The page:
As Africa’s tech startups and their founders go about creating disrupting industries or, in some cases, building new ones, they’ve typically tended to mushroom across three major ecosystems: Nairobi, Cape Town and Lagos.
But over the past year, Lagos’ claim as the continent’s startup epicenter has gained currency. For starters, it’s the continent’s most valuable ecosystem with its startups typically raising far more in early-stage funding. It’s also home to e-commerce heavyweights such as Jumia and Konga and has birthed some of the continent’s best known startups including Andela, iROKO and Flutterwave which have all attracted major global investor interest. Hence, it’s not surprising the world’s biggest tech companies have been paying some attention and, now, they’re backing that up with action.
Lagos, being Africa’s largest city and the commercial center of Africa’s largest economy, has seen its ecosystem grow rapidly time largely thanks to work that’s been done to build the its “Yabacon Valley.” That work is paying off: last year, Nigeria attracted more investment than any other startup ecosystem in Africa.
Last week, Facebook said it will open a tech hub in Lagos—it’s first in Africa—”early next year.” The hub is in collaboration with Co-Creation Hub, one of Nigeria’s most prominent startup hubs, and will have incubation programs for startups and developers. The social network giant will also run training programs for 50,000 Nigerians as part of a digital skills training program. Facebook’s decision to deepen its operations in Nigeria comes a little over a year after Mark Zuckerberg, its CEO, chose Lagos for his first visit to Africa.
But it follows on the heels of a similar move by Google. In July, while on his first visit to Lagos, Sundar Pichai, CEO of Google, announced the company’s plans to open its first Google Launchpad Space outside the United States in Lagos. Earlier this month, it hosted the first ever Google Developers Launchpad Start, a one week long boot-camp, for early stage startups in Lagos.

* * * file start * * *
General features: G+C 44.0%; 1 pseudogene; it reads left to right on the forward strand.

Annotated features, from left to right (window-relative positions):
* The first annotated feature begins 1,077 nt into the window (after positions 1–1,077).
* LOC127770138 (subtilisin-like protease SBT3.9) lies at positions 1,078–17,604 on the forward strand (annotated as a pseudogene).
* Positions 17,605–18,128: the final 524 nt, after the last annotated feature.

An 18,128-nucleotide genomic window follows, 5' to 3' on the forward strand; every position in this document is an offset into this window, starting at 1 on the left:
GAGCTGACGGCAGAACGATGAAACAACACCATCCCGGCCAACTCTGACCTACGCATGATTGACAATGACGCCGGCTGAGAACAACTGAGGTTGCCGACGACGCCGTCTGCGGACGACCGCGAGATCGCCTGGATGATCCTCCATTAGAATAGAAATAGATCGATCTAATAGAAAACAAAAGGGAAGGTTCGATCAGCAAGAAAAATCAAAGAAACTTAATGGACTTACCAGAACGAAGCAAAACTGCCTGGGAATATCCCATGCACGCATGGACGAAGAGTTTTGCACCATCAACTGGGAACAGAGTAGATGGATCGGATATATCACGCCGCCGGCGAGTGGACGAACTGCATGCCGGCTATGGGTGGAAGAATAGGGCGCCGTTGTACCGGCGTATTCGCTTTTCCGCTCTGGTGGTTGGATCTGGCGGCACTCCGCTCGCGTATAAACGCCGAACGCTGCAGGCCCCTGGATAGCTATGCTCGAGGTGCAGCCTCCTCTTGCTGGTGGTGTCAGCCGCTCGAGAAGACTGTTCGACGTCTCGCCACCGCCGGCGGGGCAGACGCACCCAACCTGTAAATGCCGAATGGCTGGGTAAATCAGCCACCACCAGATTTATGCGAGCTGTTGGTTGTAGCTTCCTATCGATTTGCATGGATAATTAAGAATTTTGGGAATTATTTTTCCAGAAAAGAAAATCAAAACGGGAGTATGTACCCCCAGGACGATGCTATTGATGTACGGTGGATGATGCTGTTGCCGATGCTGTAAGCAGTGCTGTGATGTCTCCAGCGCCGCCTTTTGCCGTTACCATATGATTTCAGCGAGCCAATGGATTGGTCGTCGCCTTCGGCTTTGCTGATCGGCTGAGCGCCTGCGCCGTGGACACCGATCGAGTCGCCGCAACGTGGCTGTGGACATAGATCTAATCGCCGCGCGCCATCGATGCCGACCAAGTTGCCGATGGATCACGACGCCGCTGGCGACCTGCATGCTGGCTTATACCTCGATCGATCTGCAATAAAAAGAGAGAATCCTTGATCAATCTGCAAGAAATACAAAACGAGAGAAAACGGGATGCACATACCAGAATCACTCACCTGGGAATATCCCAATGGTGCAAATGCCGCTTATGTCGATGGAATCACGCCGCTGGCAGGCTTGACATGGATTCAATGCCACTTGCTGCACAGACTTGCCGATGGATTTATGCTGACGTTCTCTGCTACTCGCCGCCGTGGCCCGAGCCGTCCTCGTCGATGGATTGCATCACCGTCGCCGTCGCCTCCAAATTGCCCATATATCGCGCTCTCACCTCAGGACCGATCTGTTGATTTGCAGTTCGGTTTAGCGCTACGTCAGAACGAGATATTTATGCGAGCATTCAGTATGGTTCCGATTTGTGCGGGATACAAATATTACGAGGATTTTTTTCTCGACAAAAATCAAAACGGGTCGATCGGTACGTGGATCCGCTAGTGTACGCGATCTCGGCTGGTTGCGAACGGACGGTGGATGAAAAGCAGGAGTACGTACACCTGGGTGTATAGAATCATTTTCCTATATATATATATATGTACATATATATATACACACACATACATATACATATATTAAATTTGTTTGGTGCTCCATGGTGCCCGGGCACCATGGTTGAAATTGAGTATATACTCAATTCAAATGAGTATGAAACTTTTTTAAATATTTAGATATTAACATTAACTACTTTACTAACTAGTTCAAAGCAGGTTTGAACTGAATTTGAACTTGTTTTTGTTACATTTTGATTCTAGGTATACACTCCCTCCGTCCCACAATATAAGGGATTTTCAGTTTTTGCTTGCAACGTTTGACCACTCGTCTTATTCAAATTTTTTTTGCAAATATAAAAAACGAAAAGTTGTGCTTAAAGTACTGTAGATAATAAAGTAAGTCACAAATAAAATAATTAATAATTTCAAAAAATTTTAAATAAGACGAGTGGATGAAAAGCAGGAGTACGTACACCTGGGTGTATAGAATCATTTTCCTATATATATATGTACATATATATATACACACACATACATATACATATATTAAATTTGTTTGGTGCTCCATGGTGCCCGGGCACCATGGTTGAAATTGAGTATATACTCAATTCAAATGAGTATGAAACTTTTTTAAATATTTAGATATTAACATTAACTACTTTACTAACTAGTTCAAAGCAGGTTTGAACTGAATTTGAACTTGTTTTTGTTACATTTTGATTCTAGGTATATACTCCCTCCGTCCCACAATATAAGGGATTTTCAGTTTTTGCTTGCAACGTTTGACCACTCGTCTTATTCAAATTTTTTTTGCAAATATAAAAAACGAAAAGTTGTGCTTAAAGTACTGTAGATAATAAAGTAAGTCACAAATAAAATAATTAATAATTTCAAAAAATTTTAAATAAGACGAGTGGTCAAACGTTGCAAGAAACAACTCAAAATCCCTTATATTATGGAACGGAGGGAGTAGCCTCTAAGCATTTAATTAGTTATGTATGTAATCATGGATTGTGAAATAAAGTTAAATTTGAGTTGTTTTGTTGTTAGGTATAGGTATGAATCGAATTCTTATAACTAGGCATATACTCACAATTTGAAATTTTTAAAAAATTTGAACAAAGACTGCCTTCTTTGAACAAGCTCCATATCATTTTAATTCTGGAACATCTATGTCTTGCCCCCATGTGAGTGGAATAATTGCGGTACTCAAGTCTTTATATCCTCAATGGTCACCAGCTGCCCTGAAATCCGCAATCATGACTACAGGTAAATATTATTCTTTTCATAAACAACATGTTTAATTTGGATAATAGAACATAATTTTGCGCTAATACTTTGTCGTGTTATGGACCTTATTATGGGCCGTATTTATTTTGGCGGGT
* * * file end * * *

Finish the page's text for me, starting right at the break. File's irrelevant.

Facebook and Google are likely drawn by aligning factors that could boost their business in Africa’s largest economy: increased smartphone adoption and falling internet costs. But crucially, the potential size of the market can simply not be ignored. Nigeria remains Facebook’s biggest market in Africa and Google’s Maps service user numbers in Nigeria have doubled in the past year.
For Meltwater Entrepreneurial School of Technology (MEST), an entrepreneur training program with roots in Ghana, the market size in Nigeria has also proven a major draw as it opened its first incubator in Lagos on Nov. 21. MEST has invested more than $20 million in African entrepreneurs so far. Last year, it kicked off plans to build a pan-African presence and Lagos, “the largest market by far,” was the obvious choice says Aaron Fu, managing director, MEST.
The incubator plans to host 12 companies its first year in Lagos. Fu says the the “quality” of Nigerian entrepreneurs that have previously participated in MEST’s Accra program has been a pointer to the possibilities in Lagos.
That’s a view shared by Bertil van Vugt, business development lead for VC4Africa, a platform that connects entrepreneurs with resources and funding. “What has changed over the last two or three years is that from the quantity we saw in the beginning, we’re now really starting to see the quality [of Nigerian start-ups],” van Vugt said at the MEST Lagos launch. “I spent some time in Nairobi a couple years back when it was really the start-up capital of Africa but we’ve seen this start-up capital status shift to Lagos.”
Much of Kenya’s reputation as the leading startup ecosystem in Africa has been down to its pioneering use of mobile money technology, particularly through the Safaricom-owned M-Pesa, and its impact on ordinary Kenyans and the local economy. It’s also become well-known for a concentration of social enterprise start-ups that have received attention—and millions of investment dollars—globally. One of such is M-Kopa, a startup that helps customers in East Africa stay connected to electricity using low cost pay-as-you-use solar systems.